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Zika virus infection



The Zika virus is a mosquito-borne flavivirus that is associated with fetal anomalies in humans, including microcephaly and brain abnormalities.
Zika virus infection is transmitted primarily via the bite of infected mosquitoes (Aedes aegypti and Aedes albopictus species), although vertical and sexual transmission has been reported. When the mosquito's saliva containing the Zika virus is inoculated into human skin, the virus can infect epidermal keratinocytes, skin fibroblasts in the subcutaneous layer, and the Langerhans cells. After replication in these local tissue cells and the regional lymph nodes, the Zika virus can disseminate via the lymphatics and bloodstream to reach other organs and tissues, including the CNS, skeletal muscles, myocardium.
In regions of the US with confirmed local transmission of Zika virus, the prevalence of birth defects potentially related to Zika virus infection is estimated at 3.0 per 1,000 live births.
Disease course
In adults, acute infection typically results in a self-limiting febrile illness, but may also lead to the development to neurological complications (meningitis, meningoencephalitis, Guillain-Barre syndrome). In neonates, Zika virus can lead to birth defects (microcephaly) and death.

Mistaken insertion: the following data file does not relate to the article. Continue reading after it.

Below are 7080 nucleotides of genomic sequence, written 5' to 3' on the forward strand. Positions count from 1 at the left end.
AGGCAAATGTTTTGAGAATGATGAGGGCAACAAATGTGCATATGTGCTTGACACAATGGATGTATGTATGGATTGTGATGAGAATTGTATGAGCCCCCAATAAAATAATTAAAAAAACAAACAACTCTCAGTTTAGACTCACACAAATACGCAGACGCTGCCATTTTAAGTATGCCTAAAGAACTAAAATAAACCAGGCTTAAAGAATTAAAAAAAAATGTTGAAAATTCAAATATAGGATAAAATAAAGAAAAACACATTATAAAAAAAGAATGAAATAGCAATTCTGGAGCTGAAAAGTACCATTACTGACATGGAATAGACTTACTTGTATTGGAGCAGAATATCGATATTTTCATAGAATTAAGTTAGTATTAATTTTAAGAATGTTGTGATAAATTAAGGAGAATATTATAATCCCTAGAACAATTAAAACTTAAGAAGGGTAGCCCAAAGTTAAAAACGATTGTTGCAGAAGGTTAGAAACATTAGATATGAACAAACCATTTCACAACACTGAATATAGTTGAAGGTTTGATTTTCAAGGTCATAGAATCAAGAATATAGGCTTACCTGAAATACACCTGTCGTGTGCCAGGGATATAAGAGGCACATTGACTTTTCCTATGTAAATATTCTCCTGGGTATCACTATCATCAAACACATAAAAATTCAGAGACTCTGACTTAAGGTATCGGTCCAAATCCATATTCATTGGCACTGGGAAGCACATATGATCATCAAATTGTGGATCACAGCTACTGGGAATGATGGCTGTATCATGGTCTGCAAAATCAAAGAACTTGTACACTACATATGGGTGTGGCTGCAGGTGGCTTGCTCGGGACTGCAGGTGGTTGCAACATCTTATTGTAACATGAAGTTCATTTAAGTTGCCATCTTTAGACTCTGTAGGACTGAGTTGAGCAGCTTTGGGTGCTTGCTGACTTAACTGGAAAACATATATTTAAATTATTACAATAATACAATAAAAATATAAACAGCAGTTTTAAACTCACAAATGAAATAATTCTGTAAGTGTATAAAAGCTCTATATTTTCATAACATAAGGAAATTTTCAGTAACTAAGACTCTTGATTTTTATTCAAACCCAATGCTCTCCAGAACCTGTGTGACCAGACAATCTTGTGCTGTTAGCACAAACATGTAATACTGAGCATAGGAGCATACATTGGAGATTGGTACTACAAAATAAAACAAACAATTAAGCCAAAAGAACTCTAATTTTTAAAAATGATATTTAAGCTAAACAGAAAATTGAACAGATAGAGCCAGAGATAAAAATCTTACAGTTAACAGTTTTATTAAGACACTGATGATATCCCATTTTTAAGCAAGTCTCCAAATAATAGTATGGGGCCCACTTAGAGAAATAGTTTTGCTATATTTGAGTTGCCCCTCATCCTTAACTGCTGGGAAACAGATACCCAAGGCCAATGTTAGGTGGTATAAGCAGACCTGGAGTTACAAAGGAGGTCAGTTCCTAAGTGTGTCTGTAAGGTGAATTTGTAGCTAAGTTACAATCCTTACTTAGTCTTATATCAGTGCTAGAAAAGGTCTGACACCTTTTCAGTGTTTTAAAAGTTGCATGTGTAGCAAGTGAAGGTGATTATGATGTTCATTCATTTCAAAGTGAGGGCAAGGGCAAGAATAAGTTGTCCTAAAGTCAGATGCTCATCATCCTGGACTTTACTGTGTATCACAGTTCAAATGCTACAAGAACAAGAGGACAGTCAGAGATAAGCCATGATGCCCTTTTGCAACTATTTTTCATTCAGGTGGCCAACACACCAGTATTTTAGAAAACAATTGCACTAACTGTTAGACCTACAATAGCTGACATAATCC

Prognosis and risk of recurrence
The case fatality rate in neonates is estimated at 8.3% (95% CI, 7.2-9.6).


Key sources

The following summarized guidelines for the evaluation of Zika virus are prepared by our editorial team based on guidelines from the Center for Disease Control (CDC 2017). ...
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Screening and diagnosis

Indications for testing, symptomatic patients
As per CDC 2017 guidelines:
Test for Zika virus infection in pregnant women with recent possible exposure and symptoms of Zika virus disease.
Test for Zika virus infection in pregnant women with recent possible exposure and prenatal ultrasound findings consistent with congenital Zika virus syndrome.
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  • Indications for testing (asymptomatic patients)

  • Indications for testing (preconception)

Diagnostic investigations

Clinical history: as per CDC 2017 guidelines, ask all pregnant women in the US and U.S. territories about possible Zika virus exposure before and during the current pregnancy, at every prenatal care visit.

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  • Serologic tests